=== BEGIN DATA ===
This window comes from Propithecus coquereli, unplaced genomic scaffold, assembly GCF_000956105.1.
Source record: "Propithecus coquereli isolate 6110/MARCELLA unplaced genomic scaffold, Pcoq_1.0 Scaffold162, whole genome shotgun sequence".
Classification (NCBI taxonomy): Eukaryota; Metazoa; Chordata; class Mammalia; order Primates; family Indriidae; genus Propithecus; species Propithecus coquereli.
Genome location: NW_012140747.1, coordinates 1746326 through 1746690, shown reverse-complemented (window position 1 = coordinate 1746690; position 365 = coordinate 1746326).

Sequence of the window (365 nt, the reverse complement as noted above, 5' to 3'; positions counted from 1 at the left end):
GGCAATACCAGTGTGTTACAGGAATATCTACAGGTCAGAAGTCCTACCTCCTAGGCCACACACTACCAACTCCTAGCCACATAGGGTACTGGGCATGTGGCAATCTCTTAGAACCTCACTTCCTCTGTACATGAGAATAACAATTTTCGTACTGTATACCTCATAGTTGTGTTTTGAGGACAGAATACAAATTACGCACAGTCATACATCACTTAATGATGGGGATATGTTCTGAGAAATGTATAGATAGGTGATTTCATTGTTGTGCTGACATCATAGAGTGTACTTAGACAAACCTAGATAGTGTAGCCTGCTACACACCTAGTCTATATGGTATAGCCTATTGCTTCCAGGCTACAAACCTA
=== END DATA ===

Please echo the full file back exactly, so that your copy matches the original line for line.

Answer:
This window comes from Propithecus coquereli, unplaced genomic scaffold, assembly GCF_000956105.1.
Source record: "Propithecus coquereli isolate 6110/MARCELLA unplaced genomic scaffold, Pcoq_1.0 Scaffold162, whole genome shotgun sequence".
Classification (NCBI taxonomy): Eukaryota; Metazoa; Chordata; class Mammalia; order Primates; family Indriidae; genus Propithecus; species Propithecus coquereli.
Genome location: NW_012140747.1, coordinates 1746326 through 1746690, shown reverse-complemented (window position 1 = coordinate 1746690; position 365 = coordinate 1746326).

Sequence of the window (365 nt, the reverse complement as noted above, 5' to 3'; positions counted from 1 at the left end):
GGCAATACCAGTGTGTTACAGGAATATCTACAGGTCAGAAGTCCTACCTCCTAGGCCACACACTACCAACTCCTAGCCACATAGGGTACTGGGCATGTGGCAATCTCTTAGAACCTCACTTCCTCTGTACATGAGAATAACAATTTTCGTACTGTATACCTCATAGTTGTGTTTTGAGGACAGAATACAAATTACGCACAGTCATACATCACTTAATGATGGGGATATGTTCTGAGAAATGTATAGATAGGTGATTTCATTGTTGTGCTGACATCATAGAGTGTACTTAGACAAACCTAGATAGTGTAGCCTGCTACACACCTAGTCTATATGGTATAGCCTATTGCTTCCAGGCTACAAACCTA